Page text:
Q: Nico, the good news first: the VJM09 has turned into a very competitive car. The results show a real difference pre- and post-Barcelona. What has changed?
Nico Hulkenberg: To be honest it is a combination of things. Let’s start with Barcelona: it is a quick, flowing track with fast, flowing corners and our car likes more low-speed corners, 90-degree angles - twisty stuff! So after Barcelona we had Monaco - and a podium finish. Then in Montreal we were so-so. And then Baku again with a podium finish. And Baku especially suited our car and its characteristics - and on top came the supersoft and especially the ultrasoft tyres - and this combination made us very competitive on these kinds of tracks. But we’ve also changed the car a lot since Barcelona - there is a clear upward slope. The momentum is clearly on our side - and that’s fun. It is so much more fun to drive and compete at the front and not at the back! (laughs)
Q: That sounds like you’re pretty fond of the ultrasoft tyres. Are they a real enrichment to the 2016 tyre range?
NH: They are a little bit softer, yes, but of course they are not from a different planet. It is a tyre that gives you a bit more grip - especially in qualifying on one lap. But it’s not a totally different story.
Q: But is it more fun to feel the car almost glued to the track?
NH: For a driver more grip always means more fun. The faster you go, the bigger our smile! (laughs)
Q: Now the not-so-good news: you have not profited from the improvements as much as your team mate. Why? Can you talk us through your car troubles…
NH: Ha, right now it feels like the car has turned into the ‘Hulk’ and I into Bruce Banner! (laughs) Yes, lately it’s been tricky and difficult. The car has been good, yes. Take for example Monaco: the car was good, but we took a wrong decision there in my case during the race. We made a wrong call on strategy which is unfortunate, but it happens in those conditions. There I really could have been on the ‘steps’! Montreal was actually good. It was basically Baku that has let me down. In Baku we’d already compromised a lot on Saturday when I spun in qualifying. That hurt our weekend pretty much and from there onward we were on the back foot - and I take the responsibility for that. Spinning in qualifying should not happen. In the race I got hit by Esteban (Gutierrez) again into Turn 1 and lost more positions and fell really far behind. From there onwards it was a really difficult race. Unfortunately I couldn’t hang on to that seventh place. I had a mammoth stint on supersoft tyres, but couldn’t keep it together in the end. Seventh would have still been okay-ish with the car potential that we had. Yes, it was disappointing, but there are reasons behind that. We need to put it together better on the weekends.
Q: Talking of Baku, most drivers seemed to like the new street circuit. But it also seemed to be a track that you need to ‘click’ with. We have never seen so many mistakes from guys who are usually pretty flawless. One example: Lewis Hamilton…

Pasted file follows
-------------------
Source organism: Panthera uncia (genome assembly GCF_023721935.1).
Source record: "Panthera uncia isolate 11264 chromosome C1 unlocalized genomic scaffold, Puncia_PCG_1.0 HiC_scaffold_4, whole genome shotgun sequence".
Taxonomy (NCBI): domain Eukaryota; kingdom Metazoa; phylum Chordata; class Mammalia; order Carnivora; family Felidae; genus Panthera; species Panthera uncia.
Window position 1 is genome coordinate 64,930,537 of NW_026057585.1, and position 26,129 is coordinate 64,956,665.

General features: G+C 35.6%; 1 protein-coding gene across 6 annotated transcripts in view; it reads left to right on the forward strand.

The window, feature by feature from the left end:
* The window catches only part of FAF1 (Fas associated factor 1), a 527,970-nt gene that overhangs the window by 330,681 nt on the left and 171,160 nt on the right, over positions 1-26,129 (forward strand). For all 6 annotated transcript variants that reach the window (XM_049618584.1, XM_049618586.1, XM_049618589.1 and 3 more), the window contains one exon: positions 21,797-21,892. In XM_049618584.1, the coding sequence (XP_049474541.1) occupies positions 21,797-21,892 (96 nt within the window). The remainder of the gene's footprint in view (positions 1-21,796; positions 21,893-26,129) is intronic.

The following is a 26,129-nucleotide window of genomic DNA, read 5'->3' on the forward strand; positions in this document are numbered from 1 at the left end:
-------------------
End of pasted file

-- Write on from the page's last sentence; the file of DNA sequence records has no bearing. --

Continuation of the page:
NH: …he was looking for supermarkets! (laughs)
Q: Do you like the track?
NH: Absolutely! We need tracks like that. For me personally, it looked spectacular on TV and it was spectacular to drive - but very challenging. In qualifying you really needed to take your heart in your mouth and tell yourself: you are now going for it. Think of how narrow it is and what speed we were doing there! It’s kind of crazy and awesome at the same time. Just think of how many times we came to a ninety-degree corner at 340 or 350 km/h - with very hard braking and almost no run-off! A really difficult track - in a positive way: a huge challenge. And when you are going to the limit all the time you see drivers either using the emergency exit, or spinning or crashing, whatever.
Q: We will have a pretty demanding July: four races in a month. Usually it is the Silverstone weekend that sees serious upgrades on the cars - but is there time for implementation?
NH: Yes, of course. The race team is busy moving around, but at the factory everybody is working full steam.
Q: Will Force India be bringing something big?
NH: There are still things in the pipeline that we will bring later in the year. I am not sure if it will be at Silverstone or not. But now is the time where we are starting to look ahead to 2017, to set priorities.
Q: Wouldn’t it be a pity to let things go now that the team is on such a good run? Rather than concentrating on 2017 when nobody can guarantee the team will have such momentum?
NH: Yes, it is tempting to stick to 2016. Yes, we have put the car back to where it belongs so we have a good base - and the teams around us are in the same position. Probably not the big three, but Williams and Toro Rosso - our immediate competitors - are also in the situation of asking themselves whether they will stick with 2016 or move quickly on to 2017.
Q: Reports suggest that two big teams - Ferrari and Williams - could have seats available for 2017…
NH: Really? (laughs) Interesting. Bad timing, as I still have a contract with Force India. It’s in black and white - all written down. And I am happy that I can stay at home at my place Force India!
Q: Coming back to this weekend: you did pretty well here last year - with the pre-B-spec version. So either the track fits the car or the driver - or both...
NH: I did pretty well, yes. I came here on the tailwind of my Le Mans win and drove the life out of my car here. (laughs) Looking at the weekend I think we will be competitive again - but Williams will be strong. And if you take the big three teams you could argue that the first six places are already taken - then you have Williams, us, and Toro Rosso are also not too far away. I’ve had already some rough weekends, so luck finally should move over to my side. I want a smooth, clean weekend with a good result. And that from now on - weekend after weekend after weekend!